FRC Protective Threshold Vascular Disease History of Ulcer Orthotic Type
0 WNL WNL WNL Prefabricated
1 Absent WNL WNL Prefabricated
2 Absent Abnormal WNL Custom
3 Absent Abnormal Positive Custom
Key Prescription Pearls For Diabetic Orthotics
- Volume 15 - Issue 3 - March 2002
- 9050 reads
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Why do orthotics work in the diabetic population? Several studies have demonstrated that they decrease plantar pressures, reduce shear forces and shock, redistribute force and limit abnormal pronation. In a study by Albert and Rinoie, they determined that you could reduce the plantar pressure under the first metatarsal head and medial heel by 30 to 40 percent with a custom made orthotic. Using an F-scan system, researchers also found the total contact area of the foot had increased, thus redistributing force.2
What Type Of Foot Are You Treating?
Prescribing a diabetic foot orthotic also depends on the type of foot you are treating. We prefer to categorize diabetic feet into two general categories: The rigid foot type and the flexible foot type. As with all orthotic prescription writing, you need to consider the diabetic patient’s weight, which influences the durability and longevity of the device.
The rigid diabetic foot type would include patients who are s/p Charcot neuroarthopathy and pes cavus deformities. Ideally, you want to use softer orthotic materials for these patients. It is our preference to use an EVA shell or 1/4-inch Pelite with a Nickleplast forefoot extension. The EVA comes in different densities. We prefer to use a medium density material. The nickleplast is more durable than the traditional pink plastazote or ppt. We then utilize a leather top cover, which conforms to the foot well, and an aperture/release at the ulcer site.
The rigid foot type prescription should also include a wide width, deep heel cup and minimum cast fill. If the patient has pre-ulcerative lesions or healed ulcers in the midfoot area, you can incorporate an intrinsic “sweet spot” into the orthotic shell. This will allow for off weightbearing of any osseous prominence. You can fill this intrinsic “sweet spot” with poron (ptt) to allow additional cushioning for the healed ulcer.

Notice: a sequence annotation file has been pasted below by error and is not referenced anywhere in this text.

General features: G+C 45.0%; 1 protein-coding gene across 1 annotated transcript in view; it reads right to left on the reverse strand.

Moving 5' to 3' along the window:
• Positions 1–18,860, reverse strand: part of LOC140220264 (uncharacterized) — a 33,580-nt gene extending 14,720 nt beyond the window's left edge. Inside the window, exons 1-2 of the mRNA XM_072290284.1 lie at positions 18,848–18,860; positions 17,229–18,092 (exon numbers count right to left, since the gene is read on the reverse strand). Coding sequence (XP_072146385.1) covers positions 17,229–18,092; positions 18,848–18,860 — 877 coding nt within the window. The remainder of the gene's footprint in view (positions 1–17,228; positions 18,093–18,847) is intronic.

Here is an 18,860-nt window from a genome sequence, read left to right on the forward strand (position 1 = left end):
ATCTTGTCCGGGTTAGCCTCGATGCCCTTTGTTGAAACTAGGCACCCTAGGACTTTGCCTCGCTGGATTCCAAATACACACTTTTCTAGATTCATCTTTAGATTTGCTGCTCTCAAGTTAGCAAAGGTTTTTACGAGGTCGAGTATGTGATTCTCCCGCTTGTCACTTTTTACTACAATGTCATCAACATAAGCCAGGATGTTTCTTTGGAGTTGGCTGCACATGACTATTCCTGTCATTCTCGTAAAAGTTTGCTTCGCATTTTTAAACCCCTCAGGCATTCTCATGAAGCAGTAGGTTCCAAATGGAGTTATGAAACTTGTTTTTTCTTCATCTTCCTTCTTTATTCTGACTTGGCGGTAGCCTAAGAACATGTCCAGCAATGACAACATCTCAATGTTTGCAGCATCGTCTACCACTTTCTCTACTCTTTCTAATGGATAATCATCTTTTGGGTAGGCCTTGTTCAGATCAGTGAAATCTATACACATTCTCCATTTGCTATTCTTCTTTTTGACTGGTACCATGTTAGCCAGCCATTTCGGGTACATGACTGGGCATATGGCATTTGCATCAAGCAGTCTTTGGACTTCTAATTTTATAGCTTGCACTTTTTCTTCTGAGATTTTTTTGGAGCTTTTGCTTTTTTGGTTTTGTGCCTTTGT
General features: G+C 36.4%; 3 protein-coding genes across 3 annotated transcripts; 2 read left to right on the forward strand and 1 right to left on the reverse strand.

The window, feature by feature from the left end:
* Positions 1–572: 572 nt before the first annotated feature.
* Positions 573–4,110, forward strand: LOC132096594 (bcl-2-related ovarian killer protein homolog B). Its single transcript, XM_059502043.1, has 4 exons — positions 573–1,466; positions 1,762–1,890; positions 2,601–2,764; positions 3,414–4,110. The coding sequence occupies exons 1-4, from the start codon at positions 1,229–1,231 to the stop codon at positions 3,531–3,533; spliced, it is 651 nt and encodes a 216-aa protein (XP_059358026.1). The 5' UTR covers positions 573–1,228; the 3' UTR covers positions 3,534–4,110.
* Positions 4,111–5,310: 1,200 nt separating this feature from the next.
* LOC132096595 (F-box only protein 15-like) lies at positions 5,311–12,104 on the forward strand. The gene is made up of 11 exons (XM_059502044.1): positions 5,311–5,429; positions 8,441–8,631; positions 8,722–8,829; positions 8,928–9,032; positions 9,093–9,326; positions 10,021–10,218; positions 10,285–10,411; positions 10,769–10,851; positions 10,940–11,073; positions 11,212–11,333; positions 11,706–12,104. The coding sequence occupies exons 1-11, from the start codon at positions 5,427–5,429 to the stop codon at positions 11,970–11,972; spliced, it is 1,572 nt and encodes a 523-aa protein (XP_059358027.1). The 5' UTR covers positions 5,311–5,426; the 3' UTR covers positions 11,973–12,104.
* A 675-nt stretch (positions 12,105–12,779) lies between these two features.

The flexible diabetic foot type would include patients who have abnormal pronation and a flexible flatfoot. Ideally, you want to use firmer materials with more support. We often prefer a black plastazote shell or a flexible polypropylene. We recommend using a nickleplast forefoot extension, leather top cover and aperture/release at the site of the ulceration.
For the flexible foot type, your orthotic prescription should include a normal width, deep heel cup, minimum cast fill and an aperture for any forefoot lesion.
We recommend using more of a “slot” accommodation of the lesion rather than the “punch” out accommodation. It appears the slot accommodation allows for more effective re-distribution of pressure. When forefoot accommodation is required, nickelplast and medium density EVA appear to be most effective.
Emphasizing Control Of The Diabetic Foot
In recent years, the biomechanical podiatric community has become more aggressive in controlling the diabetic foot rather than simply supporting and accommodating lesions. For the diabetic flexible flatfoot, you should consider using the medial skive technique as well as a small amount of inversion to minimize medial pressure secondary to excessive pronation of the subtalar joint. To control this flexible flatfoot, you need to cast the diabetic patient in the traditional non-weightbearing neutral suspension cast or a semi-weightbearing cast.
The materials we choose for the diabetic patient will often help prevent new ulcerations and recurrent ulcerations. Durability is an important factor in prevention. Orthotics should be checked every three months for signs of deterioration. Once an orthotic has thinned out, it will no longer provide the original pressure reduction. It is common that diabetic patients will go through three to four pairs of orthotics in a year, particularly those who have the rigid foot type.
Shoes are an important aspect of prescription writing for any patient. When dealing with the diabetic patient, it becomes crucial to control the flexible foot as well as support the rigid foot type. Initially, you should consider the ready-made extra-depth shoes, such as Rockport’s Prowalker, SAS’s Freetime or Timeout.